A Case of Fever of Unknown Origin in the Setting of an Uncommon Exposure History & Nonspecific Symptoms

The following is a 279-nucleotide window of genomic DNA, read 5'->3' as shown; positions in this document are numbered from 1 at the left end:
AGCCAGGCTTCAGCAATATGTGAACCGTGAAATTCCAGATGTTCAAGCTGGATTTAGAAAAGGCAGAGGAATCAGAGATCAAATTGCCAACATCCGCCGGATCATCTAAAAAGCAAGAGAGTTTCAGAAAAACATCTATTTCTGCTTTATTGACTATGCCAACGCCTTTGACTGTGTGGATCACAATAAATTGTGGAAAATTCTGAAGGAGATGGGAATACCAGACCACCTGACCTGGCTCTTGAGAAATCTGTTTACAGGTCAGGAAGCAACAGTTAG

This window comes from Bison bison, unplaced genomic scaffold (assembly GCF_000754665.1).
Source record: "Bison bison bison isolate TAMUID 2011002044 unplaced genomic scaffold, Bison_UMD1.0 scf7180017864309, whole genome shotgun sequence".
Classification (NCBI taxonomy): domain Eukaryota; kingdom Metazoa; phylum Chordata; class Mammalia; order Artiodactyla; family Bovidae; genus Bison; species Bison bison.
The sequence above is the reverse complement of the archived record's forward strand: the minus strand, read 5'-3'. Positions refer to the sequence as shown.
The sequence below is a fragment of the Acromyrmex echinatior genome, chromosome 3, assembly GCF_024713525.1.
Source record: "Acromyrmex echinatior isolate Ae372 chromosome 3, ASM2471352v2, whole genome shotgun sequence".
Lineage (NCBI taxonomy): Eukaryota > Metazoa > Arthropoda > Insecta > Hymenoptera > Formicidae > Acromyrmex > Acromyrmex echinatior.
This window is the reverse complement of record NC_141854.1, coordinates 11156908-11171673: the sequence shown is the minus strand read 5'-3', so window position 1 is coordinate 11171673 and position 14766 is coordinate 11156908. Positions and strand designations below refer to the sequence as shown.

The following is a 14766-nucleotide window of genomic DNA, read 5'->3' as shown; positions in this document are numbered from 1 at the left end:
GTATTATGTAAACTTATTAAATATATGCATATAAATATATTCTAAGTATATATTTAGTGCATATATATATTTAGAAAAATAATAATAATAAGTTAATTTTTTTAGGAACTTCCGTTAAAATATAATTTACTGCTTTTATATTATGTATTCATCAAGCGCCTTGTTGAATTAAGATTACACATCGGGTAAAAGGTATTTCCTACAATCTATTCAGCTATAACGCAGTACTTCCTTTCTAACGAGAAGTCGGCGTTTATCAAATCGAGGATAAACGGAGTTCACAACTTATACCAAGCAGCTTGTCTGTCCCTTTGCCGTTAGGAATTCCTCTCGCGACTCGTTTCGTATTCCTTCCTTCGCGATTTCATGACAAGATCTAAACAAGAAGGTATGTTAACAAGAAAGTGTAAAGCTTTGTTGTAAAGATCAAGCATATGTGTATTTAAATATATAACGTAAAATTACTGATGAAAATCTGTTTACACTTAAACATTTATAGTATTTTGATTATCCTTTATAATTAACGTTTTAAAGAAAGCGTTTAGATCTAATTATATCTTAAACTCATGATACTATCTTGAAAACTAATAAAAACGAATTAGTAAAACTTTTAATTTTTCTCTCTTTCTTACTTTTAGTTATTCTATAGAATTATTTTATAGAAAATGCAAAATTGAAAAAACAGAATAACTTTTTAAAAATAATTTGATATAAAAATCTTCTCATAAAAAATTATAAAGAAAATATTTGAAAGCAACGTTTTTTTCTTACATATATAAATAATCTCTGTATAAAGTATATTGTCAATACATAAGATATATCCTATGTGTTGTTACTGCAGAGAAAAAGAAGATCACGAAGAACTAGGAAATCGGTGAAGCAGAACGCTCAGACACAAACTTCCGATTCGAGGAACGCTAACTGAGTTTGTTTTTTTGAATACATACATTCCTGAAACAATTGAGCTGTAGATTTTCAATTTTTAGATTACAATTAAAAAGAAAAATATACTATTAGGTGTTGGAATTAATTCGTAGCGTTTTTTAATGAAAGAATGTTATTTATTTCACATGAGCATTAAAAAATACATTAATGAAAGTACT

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Background: This case of fever of unknown origin with a broad differential illustrates the potential for multiple diseases to co-occur. Case Presentation: A 46-year-old female with a past medical history of malaria and TB presented with cough, shortness of breath, cyclical fever up to 103°F, diffuse rash, BRBPR, joint pain, multiple liver nodules, night sweats, and 20-lb weight loss following travel to Burma 6 months prior. Physical exam revealed tachycardia with irregular rhythm and a holosystolic murmur, suprapubic tenderness, 2+ lower extremity edema, and scattered small, round pruritic, erythematous rashes throughout all 4 extremities. Several fungal, parasitic, viral, and bacterial infectious etiologies were considered. Labs were significant for the following etiologies: infectious- EBV DNA and Brucellosis, Bartonella Hensleae, Coccidioides, and hepatitis A antibodies; Malignancy- protein gap IgG 2x upper limit; Autoimmune- anti-dsDNA 1:640, CRP 9.7, protein:creatinine ratio 62.1 with decreased C3/C4, positive Coombs, positive ANA, elevated ACE-I levels, and anti-smooth muscle/anti-cardiolipin/anti-RNP/myeloperoxidase antibodies, leading to a broad autoimmune differential. Imaging showed multiple liver nodules, and liver biopsy revealed extramedullary hematopoiesis and diagnosis of stage III High Grade B Cell Lymphoma with CD20+, BCL-2+, Myc+, Ki67>90% cytology. Despite this diagnosis, there was clear concurrent autoimmune manifestation and the treatment team suspected rheumatologic etiology over malignancy prior to diagnosis. Conclusion: This unusual case shows how autoimmune and malignant symptomatology can co-occur, generating a clinical picture that is persistently nonspecific. This case also raises the question of how autoimmune disease can trigger malignancy.